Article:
E-procurement hampered by paper payments
28 November 2000 | 2383 views | 0
Business-to-business electronic procurement systems may be growing in importance, yet paper cheques remain the most common form of payment according to a survey conducted on behalf of Visa USA at the National Association of Purchasing Management (NAPM) conference in New Orleans, LA earlier this year.
Visa's third annual survey found that 67% of respondents, consisting primarily of senior-level procurement professionals, currently engage in some form of e-procurement - up 10 percentage points from 1999, and of those who do not engage in e-procurement, 86% said they would in the future - up 26 percentage points from just two years ago.
The survey results also indicate companies of all sizes are using e-procurement technologies. Large companies still dominate with 76% currently engaging in some form of e-procurement, while 56% of both small and mid-sized companies reported participation. However, the most common method of e-procurement varies by company size: mid-sized companies tend to browse supplier Web sites on the Internet (59%), while larger companies order directly from suppliers through Electronic Data Interchange (EDI) (30%).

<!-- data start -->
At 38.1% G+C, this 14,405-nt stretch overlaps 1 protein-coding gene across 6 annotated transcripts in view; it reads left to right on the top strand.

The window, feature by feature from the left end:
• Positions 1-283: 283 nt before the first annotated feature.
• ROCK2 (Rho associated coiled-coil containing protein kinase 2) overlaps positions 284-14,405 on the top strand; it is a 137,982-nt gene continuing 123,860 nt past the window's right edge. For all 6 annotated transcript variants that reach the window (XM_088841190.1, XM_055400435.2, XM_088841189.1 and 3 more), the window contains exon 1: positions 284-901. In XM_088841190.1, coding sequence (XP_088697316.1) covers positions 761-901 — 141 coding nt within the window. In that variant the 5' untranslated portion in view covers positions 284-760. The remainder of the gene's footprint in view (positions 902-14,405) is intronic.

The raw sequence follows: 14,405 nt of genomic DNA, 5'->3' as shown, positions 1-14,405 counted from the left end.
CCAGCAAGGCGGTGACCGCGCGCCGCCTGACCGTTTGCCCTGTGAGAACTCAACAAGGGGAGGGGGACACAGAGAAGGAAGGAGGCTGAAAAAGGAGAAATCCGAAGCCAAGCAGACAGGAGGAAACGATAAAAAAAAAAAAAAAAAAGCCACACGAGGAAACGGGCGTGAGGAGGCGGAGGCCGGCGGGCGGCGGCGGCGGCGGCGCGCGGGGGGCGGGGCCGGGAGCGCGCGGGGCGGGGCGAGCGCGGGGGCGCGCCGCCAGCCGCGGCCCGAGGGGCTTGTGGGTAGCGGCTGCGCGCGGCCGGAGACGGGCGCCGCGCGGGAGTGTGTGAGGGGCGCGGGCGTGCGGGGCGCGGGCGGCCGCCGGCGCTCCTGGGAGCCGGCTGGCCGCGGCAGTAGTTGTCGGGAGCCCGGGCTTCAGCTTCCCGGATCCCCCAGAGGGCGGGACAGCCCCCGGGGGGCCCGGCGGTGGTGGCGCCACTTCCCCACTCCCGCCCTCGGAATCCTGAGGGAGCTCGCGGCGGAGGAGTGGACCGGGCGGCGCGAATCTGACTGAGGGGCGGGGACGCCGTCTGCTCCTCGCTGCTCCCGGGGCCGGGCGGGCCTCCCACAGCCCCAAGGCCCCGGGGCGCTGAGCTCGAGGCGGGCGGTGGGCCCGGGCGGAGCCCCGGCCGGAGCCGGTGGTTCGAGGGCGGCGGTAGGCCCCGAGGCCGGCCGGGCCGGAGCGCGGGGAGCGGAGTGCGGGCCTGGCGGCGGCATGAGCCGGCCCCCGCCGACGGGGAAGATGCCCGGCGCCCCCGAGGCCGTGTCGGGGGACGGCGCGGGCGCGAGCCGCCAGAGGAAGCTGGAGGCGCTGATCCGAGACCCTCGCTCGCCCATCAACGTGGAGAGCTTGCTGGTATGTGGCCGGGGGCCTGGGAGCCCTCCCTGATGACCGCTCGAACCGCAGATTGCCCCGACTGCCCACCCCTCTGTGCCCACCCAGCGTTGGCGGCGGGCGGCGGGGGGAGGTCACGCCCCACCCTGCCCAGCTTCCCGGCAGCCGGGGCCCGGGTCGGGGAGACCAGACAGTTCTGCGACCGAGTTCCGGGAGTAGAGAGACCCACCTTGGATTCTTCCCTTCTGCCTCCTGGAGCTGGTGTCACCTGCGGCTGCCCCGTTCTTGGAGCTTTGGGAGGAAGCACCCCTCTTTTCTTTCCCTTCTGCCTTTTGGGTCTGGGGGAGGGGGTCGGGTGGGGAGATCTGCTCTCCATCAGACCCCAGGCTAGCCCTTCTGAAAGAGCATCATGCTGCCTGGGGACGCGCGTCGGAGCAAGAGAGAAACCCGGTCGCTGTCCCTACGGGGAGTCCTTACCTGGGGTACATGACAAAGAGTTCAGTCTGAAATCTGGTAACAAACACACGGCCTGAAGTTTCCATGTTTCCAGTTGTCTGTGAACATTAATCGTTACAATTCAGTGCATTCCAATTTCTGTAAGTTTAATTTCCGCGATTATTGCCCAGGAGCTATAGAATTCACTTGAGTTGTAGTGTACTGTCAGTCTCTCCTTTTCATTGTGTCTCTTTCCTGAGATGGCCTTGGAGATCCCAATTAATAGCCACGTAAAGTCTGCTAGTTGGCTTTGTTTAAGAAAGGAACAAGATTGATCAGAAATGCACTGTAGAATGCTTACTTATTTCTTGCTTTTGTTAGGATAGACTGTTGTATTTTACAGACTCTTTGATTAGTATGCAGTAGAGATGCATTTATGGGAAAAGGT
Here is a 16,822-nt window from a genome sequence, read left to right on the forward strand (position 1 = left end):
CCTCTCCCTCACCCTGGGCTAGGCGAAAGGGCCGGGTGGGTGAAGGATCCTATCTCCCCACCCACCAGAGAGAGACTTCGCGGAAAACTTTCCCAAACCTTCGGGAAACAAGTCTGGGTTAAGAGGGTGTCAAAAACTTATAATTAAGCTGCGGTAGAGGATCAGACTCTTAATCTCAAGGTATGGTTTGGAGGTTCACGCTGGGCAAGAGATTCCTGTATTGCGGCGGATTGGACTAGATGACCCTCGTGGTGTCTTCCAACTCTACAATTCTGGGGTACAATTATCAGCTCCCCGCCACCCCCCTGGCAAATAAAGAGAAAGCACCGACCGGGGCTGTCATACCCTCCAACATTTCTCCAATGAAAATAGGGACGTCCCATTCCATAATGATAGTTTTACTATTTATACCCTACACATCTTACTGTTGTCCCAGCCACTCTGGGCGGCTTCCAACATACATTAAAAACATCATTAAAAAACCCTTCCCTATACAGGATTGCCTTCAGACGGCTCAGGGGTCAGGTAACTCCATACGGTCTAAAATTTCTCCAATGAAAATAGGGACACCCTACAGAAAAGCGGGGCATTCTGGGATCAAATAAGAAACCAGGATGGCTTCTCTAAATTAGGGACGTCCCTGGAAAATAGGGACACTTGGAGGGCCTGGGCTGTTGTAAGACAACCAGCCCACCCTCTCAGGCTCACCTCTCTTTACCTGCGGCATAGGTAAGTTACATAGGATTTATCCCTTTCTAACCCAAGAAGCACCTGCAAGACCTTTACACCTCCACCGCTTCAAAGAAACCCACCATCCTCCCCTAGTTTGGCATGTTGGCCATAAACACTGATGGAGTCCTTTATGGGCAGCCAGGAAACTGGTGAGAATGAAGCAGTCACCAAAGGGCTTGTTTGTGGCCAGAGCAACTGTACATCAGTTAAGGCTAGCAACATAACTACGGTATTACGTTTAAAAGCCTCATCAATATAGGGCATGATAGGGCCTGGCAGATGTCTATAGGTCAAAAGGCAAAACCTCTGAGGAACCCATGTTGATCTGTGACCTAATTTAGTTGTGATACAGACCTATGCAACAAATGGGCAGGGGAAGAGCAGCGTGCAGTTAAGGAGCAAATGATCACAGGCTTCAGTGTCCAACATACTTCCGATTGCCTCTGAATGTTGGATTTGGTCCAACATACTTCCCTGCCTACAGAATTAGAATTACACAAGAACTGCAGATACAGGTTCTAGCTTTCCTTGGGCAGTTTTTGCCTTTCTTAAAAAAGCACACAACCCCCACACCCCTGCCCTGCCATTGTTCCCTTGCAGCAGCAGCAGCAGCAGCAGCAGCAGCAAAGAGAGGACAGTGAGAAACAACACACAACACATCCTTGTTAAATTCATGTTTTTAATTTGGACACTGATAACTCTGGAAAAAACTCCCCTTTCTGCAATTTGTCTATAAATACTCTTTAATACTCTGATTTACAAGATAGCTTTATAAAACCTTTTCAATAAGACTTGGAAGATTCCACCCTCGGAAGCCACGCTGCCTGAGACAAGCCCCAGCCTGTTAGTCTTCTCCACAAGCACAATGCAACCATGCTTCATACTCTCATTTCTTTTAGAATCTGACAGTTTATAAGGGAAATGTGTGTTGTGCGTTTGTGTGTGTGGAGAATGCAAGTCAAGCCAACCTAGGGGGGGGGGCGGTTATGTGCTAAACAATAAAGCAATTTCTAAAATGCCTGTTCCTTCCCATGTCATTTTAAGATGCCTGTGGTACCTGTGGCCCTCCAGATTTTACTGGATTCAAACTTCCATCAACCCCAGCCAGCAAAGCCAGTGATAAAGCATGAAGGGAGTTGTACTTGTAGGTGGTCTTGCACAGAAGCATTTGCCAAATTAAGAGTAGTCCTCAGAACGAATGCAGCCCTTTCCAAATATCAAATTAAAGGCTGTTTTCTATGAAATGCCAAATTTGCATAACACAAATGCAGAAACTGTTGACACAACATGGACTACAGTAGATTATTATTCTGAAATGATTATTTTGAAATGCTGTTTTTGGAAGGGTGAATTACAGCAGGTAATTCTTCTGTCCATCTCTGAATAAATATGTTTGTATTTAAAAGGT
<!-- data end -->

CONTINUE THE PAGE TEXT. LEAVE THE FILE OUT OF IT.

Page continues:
The largest percentage of respondents (47%) reported paper cheques as the most common payment method used with their e-procurement solution, although only 2% of respondents felt cheques were the most efficient method of payment.
Commercial card products, at 40%, were cited as the most common form of electronic payment used with e-procurement systems (more than wire transfer and Automated Clearing House).
Participants were also asked to identify features of "the ultimate payment mechanism". The overwhelming majority pointed to:
* minimising transaction costs (98%;)
* reducing internal processing/integration costs (96%);
* ensuring availability of line item data (91%); and
* improving supplier relationships (87%).
Visa says it will provide a more detailed analysis of the results to member banks next month.